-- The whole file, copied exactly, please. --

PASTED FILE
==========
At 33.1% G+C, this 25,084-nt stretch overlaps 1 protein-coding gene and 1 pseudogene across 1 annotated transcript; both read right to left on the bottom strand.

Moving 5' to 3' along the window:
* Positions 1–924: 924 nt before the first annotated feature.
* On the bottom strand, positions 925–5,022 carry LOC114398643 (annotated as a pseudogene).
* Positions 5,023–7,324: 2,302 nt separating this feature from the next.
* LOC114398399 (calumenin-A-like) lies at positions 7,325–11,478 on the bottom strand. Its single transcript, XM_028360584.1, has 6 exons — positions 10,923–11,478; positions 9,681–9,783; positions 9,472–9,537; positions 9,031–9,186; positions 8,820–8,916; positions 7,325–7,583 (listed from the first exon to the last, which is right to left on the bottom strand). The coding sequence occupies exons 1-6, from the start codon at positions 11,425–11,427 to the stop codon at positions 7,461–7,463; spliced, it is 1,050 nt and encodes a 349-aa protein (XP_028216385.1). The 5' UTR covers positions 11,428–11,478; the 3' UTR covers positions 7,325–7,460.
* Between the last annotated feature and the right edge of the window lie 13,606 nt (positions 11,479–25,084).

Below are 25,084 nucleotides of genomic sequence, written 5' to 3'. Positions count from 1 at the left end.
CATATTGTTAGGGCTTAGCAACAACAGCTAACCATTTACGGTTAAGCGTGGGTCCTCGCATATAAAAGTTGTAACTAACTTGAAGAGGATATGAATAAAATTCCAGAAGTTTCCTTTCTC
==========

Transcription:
At 33.1% G+C, this 25,084-nt stretch overlaps 1 protein-coding gene and 1 pseudogene across 1 annotated transcript; both read right to left on the bottom strand.

Moving 5' to 3' along the window:
* Positions 1–924: 924 nt before the first annotated feature.
* On the bottom strand, positions 925–5,022 carry LOC114398643 (annotated as a pseudogene).
* Positions 5,023–7,324: 2,302 nt separating this feature from the next.
* LOC114398399 (calumenin-A-like) lies at positions 7,325–11,478 on the bottom strand. Its single transcript, XM_028360584.1, has 6 exons — positions 10,923–11,478; positions 9,681–9,783; positions 9,472–9,537; positions 9,031–9,186; positions 8,820–8,916; positions 7,325–7,583 (listed from the first exon to the last, which is right to left on the bottom strand). The coding sequence occupies exons 1-6, from the start codon at positions 11,425–11,427 to the stop codon at positions 7,461–7,463; spliced, it is 1,050 nt and encodes a 349-aa protein (XP_028216385.1). The 5' UTR covers positions 11,428–11,478; the 3' UTR covers positions 7,325–7,460.
* Between the last annotated feature and the right edge of the window lie 13,606 nt (positions 11,479–25,084).

Below are 25,084 nucleotides of genomic sequence, written 5' to 3'. Positions count from 1 at the left end.
CATATTGTTAGGGCTTAGCAACAACAGCTAACCATTTACGGTTAAGCGTGGGTCCTCGCATATAAAAGTTGTAACTAACTTGAAGAGGATATGAATAAAATTCCAGAAGTTTCCTTTCTC